Television has always taken a back seat to film at the Golden Globes. That was quite literally the case tonight. Many TV winners had to walk a long way to the stage from the back of the room as the tables down were reserved mostly for film stars. But, like Christine Lahti did in 1998 when she was in the bathroom while being called to the stage for her best drama series actress award, it was a TV winner, British actress Jacqueline Bisset, who produced probably the most memorable acceptance moment of the night with her rambling, incoherent, expletive-laden speech.
In selecting the TV winners, HFPA mostly followed its longtime strategy of recognizing new shows, like Fox’s Brooklyn Nine-Nine, Netflix’s House Of Cards and Showtime’s Ray Donovan, with one big exception. The Golden Globes did something I can’t remember ever seeing — they gave Breaking Bad its first ever awards for its final season. HFPA, which prides itself in first spotting shows that would go on to become a pop culture phenomenon — like they did with HBO’s Sex And The City and The Sopranos — completely missed the boat with Breaking Bad. They rectified the glaring omission tonight when, in its final shot, the acclaimed AMC drama scored two statuettes, for best drama series and best actor, three-time Emmy winner Bryan Cranston.
HFPA still kept the tradition of recognizing mostly newcomers as Parks & Recreation was the only returning series besides Breaking Bad to earn a Golden Globe for the ceremony’s co-host Amy Poehler. Leading the rookie parade was Fox’s comedy Brooklyn Nine-Nine. The cop show was a surprise double nominee and became an even more surprising double winner tonight, for best comedy series and best comedy actor, Andy Samberg. (Both Brooklyn and Parks & Rec are produced by Universal TV, making it a clean sweep on the comedy side for the studio.) While not very accommodating to freshman broadcast dramas, which have not scored a best series nomination in seven years, HFPA has given warm welcome to new broadcast comedies. Three years ago, the best comedy series Golden Globe went to another freshman Fox series, Glee. Unlike Glee, which was a breakout hit, Brooklyn Nine-Nine has been ratings-challenged but HFPA loves underdogs — one of its biggest success stories was helping another struggling first-year Fox comedy, Ally McBeal, turn its ratings fortunes around with a surprise double win for best series and its star, Calista Flockhart. It is shaping up to be a great month for Brooklyn Nine-Nine, which also is getting a special airing after the Super Bowl.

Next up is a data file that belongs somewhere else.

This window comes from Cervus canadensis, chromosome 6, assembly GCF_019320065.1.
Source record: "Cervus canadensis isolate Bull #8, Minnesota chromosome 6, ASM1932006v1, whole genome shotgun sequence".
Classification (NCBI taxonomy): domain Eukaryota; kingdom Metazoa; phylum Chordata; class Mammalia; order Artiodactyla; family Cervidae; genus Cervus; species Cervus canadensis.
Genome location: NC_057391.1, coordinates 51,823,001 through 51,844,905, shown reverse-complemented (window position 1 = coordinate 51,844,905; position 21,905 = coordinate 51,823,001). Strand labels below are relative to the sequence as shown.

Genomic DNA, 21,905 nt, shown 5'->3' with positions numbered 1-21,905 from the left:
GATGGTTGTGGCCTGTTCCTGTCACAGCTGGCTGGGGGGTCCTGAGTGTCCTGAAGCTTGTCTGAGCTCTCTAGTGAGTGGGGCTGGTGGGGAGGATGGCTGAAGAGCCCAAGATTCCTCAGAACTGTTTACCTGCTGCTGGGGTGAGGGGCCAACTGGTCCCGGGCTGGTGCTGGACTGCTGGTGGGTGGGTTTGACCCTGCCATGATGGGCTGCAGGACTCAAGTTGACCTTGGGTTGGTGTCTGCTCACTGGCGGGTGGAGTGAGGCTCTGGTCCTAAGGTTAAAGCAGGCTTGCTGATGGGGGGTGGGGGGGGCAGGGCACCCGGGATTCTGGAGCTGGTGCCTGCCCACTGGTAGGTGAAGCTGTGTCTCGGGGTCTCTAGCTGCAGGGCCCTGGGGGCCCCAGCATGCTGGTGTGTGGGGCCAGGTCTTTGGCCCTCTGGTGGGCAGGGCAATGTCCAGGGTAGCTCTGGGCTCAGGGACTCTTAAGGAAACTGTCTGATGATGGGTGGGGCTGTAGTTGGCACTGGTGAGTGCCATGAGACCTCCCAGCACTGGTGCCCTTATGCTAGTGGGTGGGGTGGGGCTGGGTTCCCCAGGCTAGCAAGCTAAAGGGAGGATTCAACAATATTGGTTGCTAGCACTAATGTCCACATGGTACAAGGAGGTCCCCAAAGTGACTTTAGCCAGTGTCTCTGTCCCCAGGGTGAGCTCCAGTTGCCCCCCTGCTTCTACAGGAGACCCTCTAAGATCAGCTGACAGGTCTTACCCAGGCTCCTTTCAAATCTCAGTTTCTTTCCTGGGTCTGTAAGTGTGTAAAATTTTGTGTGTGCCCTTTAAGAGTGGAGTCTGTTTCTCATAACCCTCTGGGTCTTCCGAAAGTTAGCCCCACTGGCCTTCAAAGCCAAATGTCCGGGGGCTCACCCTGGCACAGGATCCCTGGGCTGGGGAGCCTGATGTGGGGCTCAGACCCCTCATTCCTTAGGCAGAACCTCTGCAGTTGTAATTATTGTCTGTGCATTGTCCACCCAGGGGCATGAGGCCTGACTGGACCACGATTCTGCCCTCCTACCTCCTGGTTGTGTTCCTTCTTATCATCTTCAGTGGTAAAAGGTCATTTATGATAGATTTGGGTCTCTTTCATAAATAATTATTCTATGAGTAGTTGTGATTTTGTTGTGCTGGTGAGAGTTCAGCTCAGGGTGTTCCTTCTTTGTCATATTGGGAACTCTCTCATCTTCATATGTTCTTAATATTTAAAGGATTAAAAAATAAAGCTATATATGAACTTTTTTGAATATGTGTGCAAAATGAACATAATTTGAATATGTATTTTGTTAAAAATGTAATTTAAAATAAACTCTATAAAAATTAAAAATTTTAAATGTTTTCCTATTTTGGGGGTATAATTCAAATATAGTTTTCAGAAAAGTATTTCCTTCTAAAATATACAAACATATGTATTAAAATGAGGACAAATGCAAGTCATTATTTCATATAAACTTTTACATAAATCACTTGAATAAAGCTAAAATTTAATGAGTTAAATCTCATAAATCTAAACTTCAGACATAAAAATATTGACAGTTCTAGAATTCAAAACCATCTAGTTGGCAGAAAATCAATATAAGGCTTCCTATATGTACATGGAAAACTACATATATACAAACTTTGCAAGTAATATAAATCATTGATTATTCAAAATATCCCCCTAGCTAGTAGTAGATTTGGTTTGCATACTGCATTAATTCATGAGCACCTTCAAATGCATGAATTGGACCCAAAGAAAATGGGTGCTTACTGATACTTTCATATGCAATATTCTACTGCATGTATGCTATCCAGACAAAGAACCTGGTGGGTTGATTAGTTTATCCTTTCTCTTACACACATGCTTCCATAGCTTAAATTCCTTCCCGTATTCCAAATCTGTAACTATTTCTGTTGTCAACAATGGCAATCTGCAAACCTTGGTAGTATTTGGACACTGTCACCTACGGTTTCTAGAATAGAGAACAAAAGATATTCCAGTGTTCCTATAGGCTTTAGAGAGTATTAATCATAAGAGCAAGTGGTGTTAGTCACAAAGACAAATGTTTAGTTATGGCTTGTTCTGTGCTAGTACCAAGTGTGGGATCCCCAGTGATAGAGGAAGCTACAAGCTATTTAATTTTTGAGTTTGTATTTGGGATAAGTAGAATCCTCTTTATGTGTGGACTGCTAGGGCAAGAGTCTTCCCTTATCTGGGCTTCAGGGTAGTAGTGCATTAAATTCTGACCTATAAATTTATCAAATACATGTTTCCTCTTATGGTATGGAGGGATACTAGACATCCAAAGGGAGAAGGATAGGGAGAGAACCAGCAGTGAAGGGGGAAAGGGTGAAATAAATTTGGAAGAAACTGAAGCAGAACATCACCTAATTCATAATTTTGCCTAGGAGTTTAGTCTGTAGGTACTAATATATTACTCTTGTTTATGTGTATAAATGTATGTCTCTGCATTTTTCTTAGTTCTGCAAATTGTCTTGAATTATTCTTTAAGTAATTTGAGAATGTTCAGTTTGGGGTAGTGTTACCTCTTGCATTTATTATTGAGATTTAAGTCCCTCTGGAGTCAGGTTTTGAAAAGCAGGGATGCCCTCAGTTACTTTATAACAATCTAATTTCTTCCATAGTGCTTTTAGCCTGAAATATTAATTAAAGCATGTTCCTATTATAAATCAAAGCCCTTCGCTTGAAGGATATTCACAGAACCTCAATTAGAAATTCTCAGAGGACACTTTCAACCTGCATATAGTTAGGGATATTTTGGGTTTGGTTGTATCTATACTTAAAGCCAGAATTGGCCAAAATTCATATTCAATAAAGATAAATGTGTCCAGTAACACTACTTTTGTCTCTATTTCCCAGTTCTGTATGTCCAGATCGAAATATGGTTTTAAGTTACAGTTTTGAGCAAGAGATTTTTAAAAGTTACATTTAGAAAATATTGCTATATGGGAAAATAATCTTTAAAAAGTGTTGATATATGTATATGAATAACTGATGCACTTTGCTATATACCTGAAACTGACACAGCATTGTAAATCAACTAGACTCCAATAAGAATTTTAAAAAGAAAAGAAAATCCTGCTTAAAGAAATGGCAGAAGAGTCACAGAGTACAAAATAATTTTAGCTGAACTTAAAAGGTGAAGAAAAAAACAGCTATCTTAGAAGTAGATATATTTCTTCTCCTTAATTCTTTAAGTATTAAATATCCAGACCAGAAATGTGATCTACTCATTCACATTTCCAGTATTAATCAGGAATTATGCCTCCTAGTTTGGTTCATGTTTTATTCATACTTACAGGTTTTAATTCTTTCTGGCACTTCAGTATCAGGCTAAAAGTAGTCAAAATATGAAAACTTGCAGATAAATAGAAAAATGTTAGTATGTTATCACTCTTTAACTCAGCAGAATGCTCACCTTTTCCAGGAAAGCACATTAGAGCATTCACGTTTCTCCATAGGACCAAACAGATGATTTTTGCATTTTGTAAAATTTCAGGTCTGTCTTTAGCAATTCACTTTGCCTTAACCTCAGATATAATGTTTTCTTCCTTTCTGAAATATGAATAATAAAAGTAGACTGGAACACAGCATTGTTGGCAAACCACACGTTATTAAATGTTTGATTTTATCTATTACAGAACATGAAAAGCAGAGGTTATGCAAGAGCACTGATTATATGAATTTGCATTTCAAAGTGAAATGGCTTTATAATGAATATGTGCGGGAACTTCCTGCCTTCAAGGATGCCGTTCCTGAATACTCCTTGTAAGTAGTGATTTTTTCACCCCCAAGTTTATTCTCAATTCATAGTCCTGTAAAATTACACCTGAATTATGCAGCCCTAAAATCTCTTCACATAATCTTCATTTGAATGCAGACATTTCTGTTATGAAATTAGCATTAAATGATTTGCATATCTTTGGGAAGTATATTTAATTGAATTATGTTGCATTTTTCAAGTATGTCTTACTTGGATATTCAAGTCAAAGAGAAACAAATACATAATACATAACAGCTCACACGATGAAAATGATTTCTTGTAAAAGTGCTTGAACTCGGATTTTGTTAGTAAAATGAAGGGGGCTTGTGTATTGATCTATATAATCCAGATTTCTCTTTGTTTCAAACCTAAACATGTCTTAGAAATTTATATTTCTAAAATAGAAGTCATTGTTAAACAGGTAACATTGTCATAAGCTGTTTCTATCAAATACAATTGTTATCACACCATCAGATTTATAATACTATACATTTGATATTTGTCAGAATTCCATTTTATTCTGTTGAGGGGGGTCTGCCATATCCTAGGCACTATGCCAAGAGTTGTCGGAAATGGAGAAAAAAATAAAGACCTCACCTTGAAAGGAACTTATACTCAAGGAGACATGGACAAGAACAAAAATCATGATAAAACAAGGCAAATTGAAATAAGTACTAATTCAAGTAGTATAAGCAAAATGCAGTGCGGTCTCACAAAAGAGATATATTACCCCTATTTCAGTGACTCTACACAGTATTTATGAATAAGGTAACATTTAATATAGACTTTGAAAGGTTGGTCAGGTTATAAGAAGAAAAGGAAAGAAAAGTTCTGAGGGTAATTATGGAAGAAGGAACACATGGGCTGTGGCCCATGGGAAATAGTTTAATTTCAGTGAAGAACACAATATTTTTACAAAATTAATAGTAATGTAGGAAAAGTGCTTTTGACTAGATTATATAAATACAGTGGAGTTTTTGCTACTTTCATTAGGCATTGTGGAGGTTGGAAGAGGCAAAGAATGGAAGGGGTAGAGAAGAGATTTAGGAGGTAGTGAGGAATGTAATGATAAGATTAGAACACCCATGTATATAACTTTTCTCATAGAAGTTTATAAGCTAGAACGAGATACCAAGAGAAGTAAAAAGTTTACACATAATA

Other freshman shows to score wins tonight include House of Cards, which nabbed its first acting prize for Robin Wright, named best actress in a drama series, and Ray Donovan for Jon Voight, best supporting actor in series, miniseries or movie. Voight is a favorite of the HFPA with 10 nominations and four wins, but this was his first Globe since 1986.
On the longform side, the HFPA, which is composed of Hollywood-based international journalists, again showed its affinity for stars and European productions. The glitzy, star-studded HBO movie Behind The Candelabra starring Michael Douglas and Matt Damon, which premiered at the Cannes Film Festival, won the best TV movie/miniseries Golden Globe, and Douglas was named best actor in a TV movie/miniseries, both categories that the film also won at the Emmys in September. HBO’s usual dominance of the longform field was disrupted by two upset wins, one for Bisset in the best supporting category for Starz’s Dancing On The Edge, and one for Elisabeth Moss in the lead actress category for Sundance Channel’s Top Of The Lake, both BBC productions.
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